Despite what Star Trek’s warp-speed journeys would have us believe, interplanetary travel is quite the hike. Take getting to Mars. Probes sent to the Red Planet by NASA and other space agencies spend about seven months in space before they arrive at their destination. A trip for humans would probably be longer—likely on the timescale of a few years.
There are a lot of things that a human crew needs to survive that robots don’t, such as food, water, oxygen, and enough supplies for a return—the weight of which can slow down a spacecraft. With current technology, NASA calculations estimate a crewed mission to Mars and back, plus time on the surface, could take somewhere between two and three years. “Three years we know for sure is feasible,” says Michelle Rucker, who leads NASA’s Mars Architecture Team in the agency’s Human Exploration and Operations Mission Directorate.
But NASA aims to shorten that timeline, in part because it would make a Mars mission safer for humans—we still don’t know how well the human body can withstand the environment of space for an extended period. (The record for most consecutive days in space is 437.) The agency is investing in projects to develop new propulsion technologies that might enable more expeditious space travel.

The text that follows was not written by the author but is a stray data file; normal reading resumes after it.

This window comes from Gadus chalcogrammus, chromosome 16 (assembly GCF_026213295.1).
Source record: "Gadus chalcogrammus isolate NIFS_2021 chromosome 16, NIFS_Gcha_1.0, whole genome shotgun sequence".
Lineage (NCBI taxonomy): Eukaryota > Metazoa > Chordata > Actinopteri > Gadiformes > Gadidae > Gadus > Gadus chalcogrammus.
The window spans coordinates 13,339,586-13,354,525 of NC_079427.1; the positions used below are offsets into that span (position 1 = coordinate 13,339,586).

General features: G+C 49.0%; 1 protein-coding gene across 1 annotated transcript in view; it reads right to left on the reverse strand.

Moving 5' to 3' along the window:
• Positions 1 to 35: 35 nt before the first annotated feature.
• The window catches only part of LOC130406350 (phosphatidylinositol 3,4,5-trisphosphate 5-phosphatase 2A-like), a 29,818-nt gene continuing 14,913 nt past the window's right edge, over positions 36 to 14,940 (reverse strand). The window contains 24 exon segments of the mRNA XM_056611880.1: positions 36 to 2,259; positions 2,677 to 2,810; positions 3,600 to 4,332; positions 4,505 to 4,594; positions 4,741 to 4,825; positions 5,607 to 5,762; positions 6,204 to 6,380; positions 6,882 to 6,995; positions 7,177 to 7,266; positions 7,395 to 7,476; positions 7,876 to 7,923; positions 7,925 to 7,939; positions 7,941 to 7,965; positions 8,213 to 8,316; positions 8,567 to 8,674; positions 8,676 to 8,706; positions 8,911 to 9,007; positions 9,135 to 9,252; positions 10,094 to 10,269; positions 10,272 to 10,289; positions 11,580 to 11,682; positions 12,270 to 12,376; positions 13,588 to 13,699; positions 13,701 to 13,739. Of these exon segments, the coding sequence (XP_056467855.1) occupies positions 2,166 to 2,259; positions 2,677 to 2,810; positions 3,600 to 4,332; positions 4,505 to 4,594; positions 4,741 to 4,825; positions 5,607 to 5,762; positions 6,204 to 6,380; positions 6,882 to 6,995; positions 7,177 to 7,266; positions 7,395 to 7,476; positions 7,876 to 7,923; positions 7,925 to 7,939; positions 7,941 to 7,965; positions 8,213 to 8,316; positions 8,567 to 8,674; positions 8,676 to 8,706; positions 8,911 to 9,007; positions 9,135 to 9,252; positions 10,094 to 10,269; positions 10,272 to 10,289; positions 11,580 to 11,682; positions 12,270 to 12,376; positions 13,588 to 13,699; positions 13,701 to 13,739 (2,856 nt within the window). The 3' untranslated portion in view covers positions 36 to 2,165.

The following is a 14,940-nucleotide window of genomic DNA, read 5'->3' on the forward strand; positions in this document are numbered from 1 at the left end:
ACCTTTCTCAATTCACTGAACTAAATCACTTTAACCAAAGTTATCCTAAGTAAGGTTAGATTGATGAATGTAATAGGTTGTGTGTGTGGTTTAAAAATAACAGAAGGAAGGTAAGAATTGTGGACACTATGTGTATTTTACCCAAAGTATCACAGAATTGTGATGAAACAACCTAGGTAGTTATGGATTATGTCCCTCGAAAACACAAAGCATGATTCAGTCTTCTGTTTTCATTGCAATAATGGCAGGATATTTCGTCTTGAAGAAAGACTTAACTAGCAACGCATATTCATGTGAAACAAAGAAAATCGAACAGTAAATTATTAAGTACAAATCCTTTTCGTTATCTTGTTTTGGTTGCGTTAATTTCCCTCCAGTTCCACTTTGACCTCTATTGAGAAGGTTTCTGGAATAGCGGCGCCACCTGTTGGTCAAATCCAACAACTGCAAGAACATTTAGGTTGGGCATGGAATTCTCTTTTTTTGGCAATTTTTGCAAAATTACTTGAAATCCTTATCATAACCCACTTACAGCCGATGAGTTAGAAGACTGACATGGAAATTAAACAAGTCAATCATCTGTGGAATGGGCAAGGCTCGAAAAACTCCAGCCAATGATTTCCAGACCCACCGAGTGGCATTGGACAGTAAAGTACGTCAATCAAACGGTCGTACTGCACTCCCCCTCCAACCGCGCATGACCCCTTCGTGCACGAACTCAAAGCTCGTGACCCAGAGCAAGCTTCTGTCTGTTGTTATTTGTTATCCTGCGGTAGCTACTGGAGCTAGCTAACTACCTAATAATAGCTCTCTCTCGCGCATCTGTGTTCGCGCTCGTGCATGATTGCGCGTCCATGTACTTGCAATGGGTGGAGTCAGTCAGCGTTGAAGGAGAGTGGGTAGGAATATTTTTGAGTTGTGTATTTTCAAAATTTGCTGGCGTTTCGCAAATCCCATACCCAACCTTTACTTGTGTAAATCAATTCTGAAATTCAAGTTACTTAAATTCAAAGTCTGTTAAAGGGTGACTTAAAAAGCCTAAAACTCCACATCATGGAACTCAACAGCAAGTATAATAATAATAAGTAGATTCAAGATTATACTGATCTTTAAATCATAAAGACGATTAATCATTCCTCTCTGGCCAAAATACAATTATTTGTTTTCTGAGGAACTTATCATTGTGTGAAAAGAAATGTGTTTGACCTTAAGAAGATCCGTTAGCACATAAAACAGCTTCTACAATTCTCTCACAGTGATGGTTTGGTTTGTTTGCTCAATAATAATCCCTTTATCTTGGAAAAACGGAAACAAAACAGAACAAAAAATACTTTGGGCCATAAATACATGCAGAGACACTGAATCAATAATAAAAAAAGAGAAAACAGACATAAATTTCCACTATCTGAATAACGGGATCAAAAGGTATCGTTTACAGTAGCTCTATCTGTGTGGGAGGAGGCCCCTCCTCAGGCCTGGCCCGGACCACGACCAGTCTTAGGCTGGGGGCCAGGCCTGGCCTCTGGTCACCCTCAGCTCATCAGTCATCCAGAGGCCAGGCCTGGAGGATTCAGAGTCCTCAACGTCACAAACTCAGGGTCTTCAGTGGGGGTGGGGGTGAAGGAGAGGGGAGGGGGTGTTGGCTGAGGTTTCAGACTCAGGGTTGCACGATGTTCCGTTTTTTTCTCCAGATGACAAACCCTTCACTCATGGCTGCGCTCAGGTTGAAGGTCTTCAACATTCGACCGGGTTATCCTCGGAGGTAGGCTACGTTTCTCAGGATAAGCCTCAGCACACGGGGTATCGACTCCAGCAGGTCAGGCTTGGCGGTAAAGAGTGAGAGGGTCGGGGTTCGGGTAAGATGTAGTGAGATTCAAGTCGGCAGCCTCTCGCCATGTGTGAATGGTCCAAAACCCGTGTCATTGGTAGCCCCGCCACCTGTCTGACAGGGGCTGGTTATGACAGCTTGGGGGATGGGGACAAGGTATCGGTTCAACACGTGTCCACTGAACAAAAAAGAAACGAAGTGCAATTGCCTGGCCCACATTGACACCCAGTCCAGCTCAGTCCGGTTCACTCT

A crooked path to Mars
In a science-fictional world, a spacecraft would blast off Earth and head directly to Mars. That trajectory would certainly make for a speedier trip. But real space travel is a lot more complicated than going from point A to point B.
“If you had all the thrust you want, you could ignore the fact that there happens to be gravity in our universe and just plow all the way through the solar system,” says Mason Peck, a professor of astronautics at